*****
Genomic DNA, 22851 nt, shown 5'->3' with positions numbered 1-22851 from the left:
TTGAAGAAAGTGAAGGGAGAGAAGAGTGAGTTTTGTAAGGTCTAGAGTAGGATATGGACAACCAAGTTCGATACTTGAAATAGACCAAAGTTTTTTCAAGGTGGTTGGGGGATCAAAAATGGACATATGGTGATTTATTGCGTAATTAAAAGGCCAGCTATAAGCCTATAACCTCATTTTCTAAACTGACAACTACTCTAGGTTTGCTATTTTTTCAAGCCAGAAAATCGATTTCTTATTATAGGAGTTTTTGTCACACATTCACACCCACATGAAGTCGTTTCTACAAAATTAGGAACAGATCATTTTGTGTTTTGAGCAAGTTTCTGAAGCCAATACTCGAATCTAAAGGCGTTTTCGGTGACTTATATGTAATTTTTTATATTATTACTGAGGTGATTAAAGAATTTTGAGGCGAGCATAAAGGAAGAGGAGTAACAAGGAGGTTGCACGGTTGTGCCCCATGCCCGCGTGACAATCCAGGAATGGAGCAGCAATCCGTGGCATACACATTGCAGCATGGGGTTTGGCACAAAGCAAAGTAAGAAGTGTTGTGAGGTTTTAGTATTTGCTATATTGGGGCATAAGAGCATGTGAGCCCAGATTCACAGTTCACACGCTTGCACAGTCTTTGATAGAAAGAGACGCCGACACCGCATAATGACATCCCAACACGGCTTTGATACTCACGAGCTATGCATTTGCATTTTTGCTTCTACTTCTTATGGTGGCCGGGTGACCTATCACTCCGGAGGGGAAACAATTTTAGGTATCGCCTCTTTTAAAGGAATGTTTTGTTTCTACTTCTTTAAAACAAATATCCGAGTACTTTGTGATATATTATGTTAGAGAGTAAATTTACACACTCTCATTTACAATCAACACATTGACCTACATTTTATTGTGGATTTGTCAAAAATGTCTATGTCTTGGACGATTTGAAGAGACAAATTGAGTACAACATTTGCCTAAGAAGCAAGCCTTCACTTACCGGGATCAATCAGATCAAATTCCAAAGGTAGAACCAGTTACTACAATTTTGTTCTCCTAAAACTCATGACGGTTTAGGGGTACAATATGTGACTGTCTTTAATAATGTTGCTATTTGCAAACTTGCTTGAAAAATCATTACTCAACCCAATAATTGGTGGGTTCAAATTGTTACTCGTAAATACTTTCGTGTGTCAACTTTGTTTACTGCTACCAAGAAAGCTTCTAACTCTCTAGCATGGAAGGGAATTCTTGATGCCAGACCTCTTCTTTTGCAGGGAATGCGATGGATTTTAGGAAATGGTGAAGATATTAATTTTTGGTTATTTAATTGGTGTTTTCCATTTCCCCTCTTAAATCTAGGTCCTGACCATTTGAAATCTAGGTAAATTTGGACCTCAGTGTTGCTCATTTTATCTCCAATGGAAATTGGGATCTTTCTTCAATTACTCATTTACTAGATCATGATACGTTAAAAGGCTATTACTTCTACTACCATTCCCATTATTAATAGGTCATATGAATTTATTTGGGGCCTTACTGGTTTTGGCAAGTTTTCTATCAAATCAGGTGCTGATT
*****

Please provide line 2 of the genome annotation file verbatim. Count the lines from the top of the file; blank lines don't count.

TTGAAGAAAGTGAAGGGAGAGAAGAGTGAGTTTTGTAAGGTCTAGAGTAGGATATGGACAACCAAGTTCGATACTTGAAATAGACCAAAGTTTTTTCAAGGTGGTTGGGGGATCAAAAATGGACATATGGTGATTTATTGCGTAATTAAAAGGCCAGCTATAAGCCTATAACCTCATTTTCTAAACTGACAACTACTCTAGGTTTGCTATTTTTTCAAGCCAGAAAATCGATTTCTTATTATAGGAGTTTTTGTCACACATTCACACCCACATGAAGTCGTTTCTACAAAATTAGGAACAGATCATTTTGTGTTTTGAGCAAGTTTCTGAAGCCAATACTCGAATCTAAAGGCGTTTTCGGTGACTTATATGTAATTTTTTATATTATTACTGAGGTGATTAAAGAATTTTGAGGCGAGCATAAAGGAAGAGGAGTAACAAGGAGGTTGCACGGTTGTGCCCCATGCCCGCGTGACAATCCAGGAATGGAGCAGCAATCCGTGGCATACACATTGCAGCATGGGGTTTGGCACAAAGCAAAGTAAGAAGTGTTGTGAGGTTTTAGTATTTGCTATATTGGGGCATAAGAGCATGTGAGCCCAGATTCACAGTTCACACGCTTGCACAGTCTTTGATAGAAAGAGACGCCGACACCGCATAATGACATCCCAACACGGCTTTGATACTCACGAGCTATGCATTTGCATTTTTGCTTCTACTTCTTATGGTGGCCGGGTGACCTATCACTCCGGAGGGGAAACAATTTTAGGTATCGCCTCTTTTAAAGGAATGTTTTGTTTCTACTTCTTTAAAACAAATATCCGAGTACTTTGTGATATATTATGTTAGAGAGTAAATTTACACACTCTCATTTACAATCAACACATTGACCTACATTTTATTGTGGATTTGTCAAAAATGTCTATGTCTTGGACGATTTGAAGAGACAAATTGAGTACAACATTTGCCTAAGAAGCAAGCCTTCACTTACCGGGATCAATCAGATCAAATTCCAAAGGTAGAACCAGTTACTACAATTTTGTTCTCCTAAAACTCATGACGGTTTAGGGGTACAATATGTGACTGTCTTTAATAATGTTGCTATTTGCAAACTTGCTTGAAAAATCATTACTCAACCCAATAATTGGTGGGTTCAAATTGTTACTCGTAAATACTTTCGTGTGTCAACTTTGTTTACTGCTACCAAGAAAGCTTCTAACTCTCTAGCATGGAAGGGAATTCTTGATGCCAGACCTCTTCTTTTGCAGGGAATGCGATGGATTTTAGGAAATGGTGAAGATATTAATTTTTGGTTATTTAATTGGTGTTTTCCATTTCCCCTCTTAAATCTAGGTCCTGACCATTTGAAATCTAGGTAAATTTGGACCTCAGTGTTGCTCATTTTATCTCCAATGGAAATTGGGATCTTTCTTCAATTACTCATTTACTAGATCATGATACGTTAAAAGGCTATTACTTCTACTACCATTCCCATTATTAATAGGTCATATGAATTTATTTGGGGCCTTACTGGTTTTGGCAAGTTTTCTATCAAATCAGGTGCTGATT